Soldiers describe being trapped, firefight

Al-Qaida fighters waited for copters to return in bid to rescue captive

March 06, 2002|By NEW YORK TIMES NEWS SERVICE

WASHINGTON - Trapped by intense hostile fire and unable to evacuate their wounded for 12 hours, a detachment of American Special Forces troops fought off an al-Qaida ambush in some of the most grueling and gruesome combat of the 5-month-old war in Afghanistan, officials said yesterday.

When it was over on Monday, the bodies of seven American servicemen and 11 wounded comrades were lifted off the battlefield under guard of AC-130 gun ships.

Their machine guns and cannon drove back the advancing fighters - but not before commanders monitoring airborne surveillance video had seen al-Qaida fighters dragging off one of their troops to his death, military officials said.

Important new details of a set of combat operations that began Sunday and were waged over a sprawling battlefield emerged, as Pentagon officials said the hard-core al-Qaida and Taliban fighters making a last stand in eastern Afghanistan suffered heavy casualties - but also surprised American forces by their fierce resistance.

"I don't think we knew what we were getting into this time, but I think we're beginning to adjust," Sgt. Maj. Mark Nielsen told a reporter in the Pentagon press pool for the operation.

Some of the heaviest fighting of the five-month war also brought the heaviest American combat losses, with Pentagon officials and senior military officers describing a battlefield where the topography itself was as hostile as the adversary - allowing opposing fighters, who seemed willing to fight to the death rather than surrender, to charge and then retreat to fortified caves and trenches.

But most of all, they described the heroism of the U.S. troops who fell in combat, and those who went in to bring them back.

One of the American commandos killed was a Navy SEAL, Neil C. Roberts, 32, who tumbled from one of two MH-47 Chinook helicopters that was to carry in Special Operations Forces.

Just as the helicopters touched down about 5:30 p.m. Sunday Eastern time - in the dark of night in Afghanistan, where it is 9 1/2 hours later - one of the helicopters was struck by a rocket-propelled grenade, officials said.

Both lifted off quickly and flew about a mile, where they set down again to check for damage.

That was when they realized Roberts was not on board. But commanders had access to real-time surveillance videos shot by a Predator, an unmanned airborne vehicle, and they saw his capture.

"We saw him on the Predator being dragged off by three al-Qaida men," said Maj. Gen. Frank L. Hagenbeck, commander of the 10th Mountain Division based at Fort Drum, N.Y., who is in charge of the ground operation in Afghanistan.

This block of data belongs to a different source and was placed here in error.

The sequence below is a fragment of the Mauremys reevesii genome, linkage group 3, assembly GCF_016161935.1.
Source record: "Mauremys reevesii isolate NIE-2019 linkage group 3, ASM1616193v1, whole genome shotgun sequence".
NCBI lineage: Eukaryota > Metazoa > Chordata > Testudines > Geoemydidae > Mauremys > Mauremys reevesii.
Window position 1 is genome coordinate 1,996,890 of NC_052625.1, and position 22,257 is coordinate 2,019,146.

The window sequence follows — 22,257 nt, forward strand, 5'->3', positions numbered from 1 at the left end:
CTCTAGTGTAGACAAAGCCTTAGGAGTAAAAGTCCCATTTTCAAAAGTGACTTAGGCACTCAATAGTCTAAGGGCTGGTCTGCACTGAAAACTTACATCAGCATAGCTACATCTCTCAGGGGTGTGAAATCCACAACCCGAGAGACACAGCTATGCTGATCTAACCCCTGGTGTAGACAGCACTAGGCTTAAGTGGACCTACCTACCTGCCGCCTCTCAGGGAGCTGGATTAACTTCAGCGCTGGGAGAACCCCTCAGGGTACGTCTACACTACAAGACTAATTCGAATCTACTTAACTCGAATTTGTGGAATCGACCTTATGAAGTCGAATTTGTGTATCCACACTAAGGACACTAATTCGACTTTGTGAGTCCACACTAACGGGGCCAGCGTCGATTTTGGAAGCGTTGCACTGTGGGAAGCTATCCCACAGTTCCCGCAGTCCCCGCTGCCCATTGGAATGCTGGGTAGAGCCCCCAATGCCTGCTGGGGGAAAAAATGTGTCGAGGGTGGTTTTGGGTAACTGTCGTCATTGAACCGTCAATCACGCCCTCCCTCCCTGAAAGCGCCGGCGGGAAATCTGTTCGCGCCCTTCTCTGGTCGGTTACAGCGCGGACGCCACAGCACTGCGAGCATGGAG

One of the two helicopters flew back to where Roberts was lost and dropped off its Special Operations team to try to rescue him.

In addition, Hagenbeck, speaking to reporters in a Pentagon press pool in Afghanistan, said that "a Quick Reaction Force of about 30 Special Operations troops" was also sent to help.

"We don't leave Americans behind," said Brig. Gen. John W. Rosa Jr., deputy director of operations for the Joint Chiefs of Staff.

By about 9 p.m. Eastern time Sunday, two more Chinooks touched down a mile or so from where the Navy SEAL was last seen.

The opposing forces apparently had set up an ambush and were waiting.

One Chinook was able to drop off its Special Operations team and depart; the other was riddled with machine-gun fire and hit by grenades, and could not fly.

"A large number of the enemy advanced on them," a senior military officer said. The Americans set up fighting positions and called in attack jets as well as AC-130 gun ships that brought a withering fire of heavy machine guns and cannon, the Pentagon said.

By the time they were rescued by helicopter 12 hours later, six Americans had been killed and 11 wounded. The Pentagon identified the dead yesterday as Sgt. Bradley S. Crose, 27; Sgt. Philip J. Svitak, 31; Spc. Marc A. Anderson, 30; and Pfc. Matthew A. Commons, 21, of the Army; and Tech. Sgt. John A. Chapman, 36; and Senior Airman Jason D. Cunningham, 26, of the Air Force.

The body of Roberts was also carried aboard the rescue helicopter. He died of a bullet wound, apparently at the hands of his captors, military officials said.

U.S. combat troops for Operation Anaconda told a Pentagon pool reporter from the Associated Press harrowing tales of being pinned down by hostile fire.

Elements of the 10th Mountain Division were pinned down Saturday after taking fire from the town of Marzak. Lt. Col. Frank LaCamer, who was among those trapped, said about 40 troops of the 10th Mountain Division spent 12 hours under fire from mortar and rocket-propelled grenades that landed within 15 yards, wounding 13.

And Col. Frank Wiercinski, a brigade commander for the 101st Airborne, said that shortly after he landed south of Sirkankel to survey the battle, his detachment of about 11 men was attacked and pinned down.

Sgt. Maj. Nielsen's detachment came under fire before they seized an al-Qaida compound a half-mile from Sirkankel. When they arrived, they made a startling discovery.

"It was unbelievable, in the mud hut where these guys slept, the beds were still warm and tea was still brewing," he said.

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